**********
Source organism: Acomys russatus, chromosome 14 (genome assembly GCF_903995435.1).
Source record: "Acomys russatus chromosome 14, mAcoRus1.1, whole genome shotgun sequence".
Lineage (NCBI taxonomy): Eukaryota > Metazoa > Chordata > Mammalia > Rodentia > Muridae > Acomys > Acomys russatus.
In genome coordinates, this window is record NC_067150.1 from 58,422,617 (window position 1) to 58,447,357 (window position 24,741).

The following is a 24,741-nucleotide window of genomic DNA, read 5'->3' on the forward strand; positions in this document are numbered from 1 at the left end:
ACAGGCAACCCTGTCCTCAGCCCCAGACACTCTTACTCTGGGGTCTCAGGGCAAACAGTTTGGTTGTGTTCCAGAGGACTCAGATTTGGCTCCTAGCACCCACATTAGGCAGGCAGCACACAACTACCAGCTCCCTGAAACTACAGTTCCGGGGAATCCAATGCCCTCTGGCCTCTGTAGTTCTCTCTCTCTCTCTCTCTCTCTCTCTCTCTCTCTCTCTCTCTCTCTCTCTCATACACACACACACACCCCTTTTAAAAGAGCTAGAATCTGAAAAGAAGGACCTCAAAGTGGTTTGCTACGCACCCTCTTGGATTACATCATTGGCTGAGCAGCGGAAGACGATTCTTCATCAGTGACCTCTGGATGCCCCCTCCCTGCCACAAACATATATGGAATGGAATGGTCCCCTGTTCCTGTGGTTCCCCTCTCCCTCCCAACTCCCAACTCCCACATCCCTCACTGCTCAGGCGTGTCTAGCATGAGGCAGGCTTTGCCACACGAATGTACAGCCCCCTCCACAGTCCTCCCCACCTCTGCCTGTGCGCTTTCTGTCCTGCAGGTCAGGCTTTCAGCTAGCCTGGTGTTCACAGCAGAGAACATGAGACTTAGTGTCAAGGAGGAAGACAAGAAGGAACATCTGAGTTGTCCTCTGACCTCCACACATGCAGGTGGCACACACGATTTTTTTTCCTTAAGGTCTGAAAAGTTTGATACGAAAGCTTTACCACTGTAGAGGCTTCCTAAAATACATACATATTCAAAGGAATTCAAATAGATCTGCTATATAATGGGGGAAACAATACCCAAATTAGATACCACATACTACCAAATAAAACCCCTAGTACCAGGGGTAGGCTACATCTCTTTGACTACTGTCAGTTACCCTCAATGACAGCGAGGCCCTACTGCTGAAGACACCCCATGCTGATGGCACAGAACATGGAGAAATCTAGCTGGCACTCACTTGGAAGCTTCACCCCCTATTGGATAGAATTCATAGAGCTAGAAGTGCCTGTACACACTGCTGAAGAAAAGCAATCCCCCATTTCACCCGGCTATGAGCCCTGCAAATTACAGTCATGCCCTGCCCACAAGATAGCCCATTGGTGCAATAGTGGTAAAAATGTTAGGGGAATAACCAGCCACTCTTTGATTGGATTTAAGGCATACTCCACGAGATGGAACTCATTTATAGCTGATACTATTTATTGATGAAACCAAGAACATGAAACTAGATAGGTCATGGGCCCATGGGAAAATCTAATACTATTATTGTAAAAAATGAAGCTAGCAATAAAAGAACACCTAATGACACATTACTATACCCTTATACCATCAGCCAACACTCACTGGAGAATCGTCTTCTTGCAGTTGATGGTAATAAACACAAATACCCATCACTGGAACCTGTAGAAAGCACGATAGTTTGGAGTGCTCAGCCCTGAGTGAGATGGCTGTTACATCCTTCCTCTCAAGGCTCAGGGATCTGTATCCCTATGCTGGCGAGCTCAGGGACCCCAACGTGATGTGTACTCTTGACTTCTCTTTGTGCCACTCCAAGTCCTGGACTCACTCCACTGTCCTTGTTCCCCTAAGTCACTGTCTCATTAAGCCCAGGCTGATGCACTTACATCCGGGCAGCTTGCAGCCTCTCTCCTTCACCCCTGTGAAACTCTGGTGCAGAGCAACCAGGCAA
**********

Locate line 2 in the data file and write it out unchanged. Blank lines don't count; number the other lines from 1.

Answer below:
Source record: "Acomys russatus chromosome 14, mAcoRus1.1, whole genome shotgun sequence".